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Yet another www v/w non -www
what is the best step now?

 5:16 pm on Feb 6, 2006 (gmt 0)

Today I noticed that my pages which used to rank with "www" have been replaced by non - www version.

What would friends over here suggest to deal with this situation?



 8:54 pm on Feb 6, 2006 (gmt 0)

I don't know that there's much new to say:

1. Add <base href=> element to the head section of very page.
2. Fix links to all include "www" -- all internal links, and external inbounds as much as possible.
3. If your hosting arrangement allows, 301 redirect all no-www request to with-www urls.

Just steps 1&2 have fixed the issue for a number of sites I know of. And BigDaddy promises to fix things on its own -- so it may sort out if your just wait. But the above steps shouldn't hurt.


 12:22 am on Feb 7, 2006 (gmt 0)

This debate seems to occur every 10 minutes. As someone with non-wwww, I've still never heard of why anyone would want to add all that to the front of a url. Just makes a mouthful if you ask me.

I know Google does it, but I've never had one second of an issue about not using them.


 12:48 am on Feb 7, 2006 (gmt 0)

The issue comes when some pages of the site are listed with www and other pages are listed without the www. The redirect and the base tag fix things so that everything is listed as one or the other - you choose which one (including the www is the more popular option).


Just let me also repost something else which is relevant here too:

Beware of a 301 redirect from non-www to www where the defaultsitename is domain.com and where you are linking to a folder, and where you forget to add the trailing / to the URL in the link.

If you forget the trailing / then your link to www.domain.com/folder will first be redirected to domain.com/folder/ {without www!} before arriving at the required www.domain.com/folder/ page.

The intermediate step, at domain.com/folder/ will kill your listings. Luckily, this effect is very easy to see if you use Xenu LinkSleuth to check your site: it shows up as reporting double the number of pages (when you generate the sitemap) that you actually have, with half of the pages having a title of "301 Moved".


 1:18 am on Feb 7, 2006 (gmt 0)

exactly - some config files call it the ServerName config - and it needs to be set to go to the www.domain.com version instead of the domain.com as the default setting in Apache(unfortunately not all hosts do this) to avoid that site/page dupe issue with relative path setups and as of yet I havent seen any proof that BD has fixed that issue.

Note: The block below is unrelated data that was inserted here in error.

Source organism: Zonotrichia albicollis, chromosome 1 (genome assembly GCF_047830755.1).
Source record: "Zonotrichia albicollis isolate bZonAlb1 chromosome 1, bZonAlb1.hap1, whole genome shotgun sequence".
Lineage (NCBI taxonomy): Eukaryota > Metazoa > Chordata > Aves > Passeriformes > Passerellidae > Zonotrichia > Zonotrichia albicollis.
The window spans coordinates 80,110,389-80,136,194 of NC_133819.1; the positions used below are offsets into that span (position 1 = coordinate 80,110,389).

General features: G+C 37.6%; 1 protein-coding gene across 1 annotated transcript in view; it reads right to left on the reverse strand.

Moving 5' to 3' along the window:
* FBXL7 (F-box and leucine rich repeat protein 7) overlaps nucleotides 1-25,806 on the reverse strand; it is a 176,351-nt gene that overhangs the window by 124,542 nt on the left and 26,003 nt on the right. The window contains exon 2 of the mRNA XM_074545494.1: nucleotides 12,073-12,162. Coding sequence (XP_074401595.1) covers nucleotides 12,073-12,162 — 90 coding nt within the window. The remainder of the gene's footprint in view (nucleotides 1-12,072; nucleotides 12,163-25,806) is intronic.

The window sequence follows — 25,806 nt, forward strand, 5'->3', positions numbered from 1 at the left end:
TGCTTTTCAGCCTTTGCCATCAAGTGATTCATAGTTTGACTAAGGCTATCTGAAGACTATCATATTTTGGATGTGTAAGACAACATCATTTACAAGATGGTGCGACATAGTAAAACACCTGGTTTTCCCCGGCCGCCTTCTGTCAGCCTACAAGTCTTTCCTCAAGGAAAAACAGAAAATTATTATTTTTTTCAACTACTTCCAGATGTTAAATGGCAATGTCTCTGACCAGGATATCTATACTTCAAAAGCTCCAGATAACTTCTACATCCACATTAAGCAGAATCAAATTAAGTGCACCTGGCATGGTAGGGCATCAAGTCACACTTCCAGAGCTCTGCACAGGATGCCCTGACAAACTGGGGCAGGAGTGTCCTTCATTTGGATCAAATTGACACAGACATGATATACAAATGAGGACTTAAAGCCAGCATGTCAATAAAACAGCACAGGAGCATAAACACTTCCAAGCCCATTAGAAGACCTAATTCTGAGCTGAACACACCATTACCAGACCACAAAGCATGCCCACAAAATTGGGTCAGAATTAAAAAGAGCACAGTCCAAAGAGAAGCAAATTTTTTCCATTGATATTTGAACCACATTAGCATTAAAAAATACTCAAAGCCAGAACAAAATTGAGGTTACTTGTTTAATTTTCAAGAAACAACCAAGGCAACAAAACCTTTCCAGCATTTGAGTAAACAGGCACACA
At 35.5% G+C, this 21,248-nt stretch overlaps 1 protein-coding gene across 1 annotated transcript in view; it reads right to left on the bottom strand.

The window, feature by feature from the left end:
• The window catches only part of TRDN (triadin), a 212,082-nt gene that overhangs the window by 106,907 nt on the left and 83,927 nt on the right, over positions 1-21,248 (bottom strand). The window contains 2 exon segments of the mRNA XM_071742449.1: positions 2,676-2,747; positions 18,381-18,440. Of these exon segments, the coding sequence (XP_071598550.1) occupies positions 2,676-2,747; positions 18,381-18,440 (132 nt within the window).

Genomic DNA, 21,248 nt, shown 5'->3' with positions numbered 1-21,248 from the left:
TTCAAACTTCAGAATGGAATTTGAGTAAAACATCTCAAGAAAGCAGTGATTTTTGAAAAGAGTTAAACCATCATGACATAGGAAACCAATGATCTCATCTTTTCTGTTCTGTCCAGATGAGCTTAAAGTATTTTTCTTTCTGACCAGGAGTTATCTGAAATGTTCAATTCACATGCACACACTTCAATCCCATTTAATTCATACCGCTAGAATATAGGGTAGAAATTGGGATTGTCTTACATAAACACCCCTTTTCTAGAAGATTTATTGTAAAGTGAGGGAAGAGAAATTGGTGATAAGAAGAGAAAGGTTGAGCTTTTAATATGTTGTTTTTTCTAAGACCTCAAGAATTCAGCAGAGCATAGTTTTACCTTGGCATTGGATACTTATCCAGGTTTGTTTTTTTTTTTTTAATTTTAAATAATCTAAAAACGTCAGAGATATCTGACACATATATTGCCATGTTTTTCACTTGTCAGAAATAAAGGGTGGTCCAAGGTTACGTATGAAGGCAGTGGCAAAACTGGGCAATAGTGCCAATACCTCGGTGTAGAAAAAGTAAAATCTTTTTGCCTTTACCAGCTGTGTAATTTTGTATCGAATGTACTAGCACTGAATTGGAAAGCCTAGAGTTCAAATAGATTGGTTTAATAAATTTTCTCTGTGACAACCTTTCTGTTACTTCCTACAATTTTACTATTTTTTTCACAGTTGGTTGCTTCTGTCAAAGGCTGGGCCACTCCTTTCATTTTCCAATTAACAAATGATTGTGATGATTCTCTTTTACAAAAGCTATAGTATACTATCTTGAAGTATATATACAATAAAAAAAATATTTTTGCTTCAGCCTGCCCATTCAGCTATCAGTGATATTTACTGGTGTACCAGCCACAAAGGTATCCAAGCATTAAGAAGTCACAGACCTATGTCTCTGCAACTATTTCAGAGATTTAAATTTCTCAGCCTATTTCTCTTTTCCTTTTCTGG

8:32 am on Feb 7, 2006 (gmt 0)


Please ignore my non-technical background

can .htaccess file to do a 301 redirect work?

Can anyone post the code to be written in .htaccess file assuming my domain is www.mysite.com


 9:21 am on Feb 7, 2006 (gmt 0)

or best is to wait and see if BD fix the issue itself?
I can see non-www version on


 2:53 pm on Feb 7, 2006 (gmt 0)

can .htaccess file to do a 301 redirect work?

Yes. Do a Google search on "htaccess 301 redirect" and you'll get plenty of examples of how to do it.


 6:23 pm on Feb 7, 2006 (gmt 0)


more I search about this more I get confused by different .htaccess formats

All of my pages are in Root folder and I normally use absolute linking to www version.

Can anybody help with suitable .htaccess code


 12:12 am on Feb 8, 2006 (gmt 0)

I posted this code over 200 times [google.com] in 2005 alone. I suppose once more won't hurt.

Options +FollowSymLinks
RewriteEngine on
RewriteCond %{HTTP_HOST} ^domain\.com [NC]
RewriteRule ^(.*)$
http://www.domain.com/$1 [L,R=301]


 9:14 am on Feb 8, 2006 (gmt 0)

Some hosts are configured to show a copy of a site for every subdomain (for example if you write abcd.domain.com you see duplicate of domain.com) - perhaps they have ServerAlias *.domain.com directive. It makes a risk that your competitor link to your subdomains and kill your ranking by many duplicate pages. To avoid this, I use a different version of rewrite rules:

Options +FollowSymLinks
RewriteEngine on
RewriteCond %{HTTP_HOST} !^www\.domain\.com [NC]
RewriteRule ^(.*)$ [domain.com...] [L,R=301]

It is also useful if you have additional domains on your server (for example with misspelled company name) and want to redirect them to one canonical address.


 6:44 pm on Feb 9, 2006 (gmt 0)

If you have multiple domains that all serve the same content with status "200" then you have duplicate content and it will get you into a lot of trouble.

301 redirect = permanent: Point as many domains as you like at one piece of content, each being a "301 redirect" and only the single URL that returns the content with "200" status will be indexed. This is the correct method. Add a base tag to clarify which domain you want listed, if you want to too.

302 redirect = temporary: much abused by spammers and hijackers. Avoid using this type of redirect. Google for "302 hijack" for more details.

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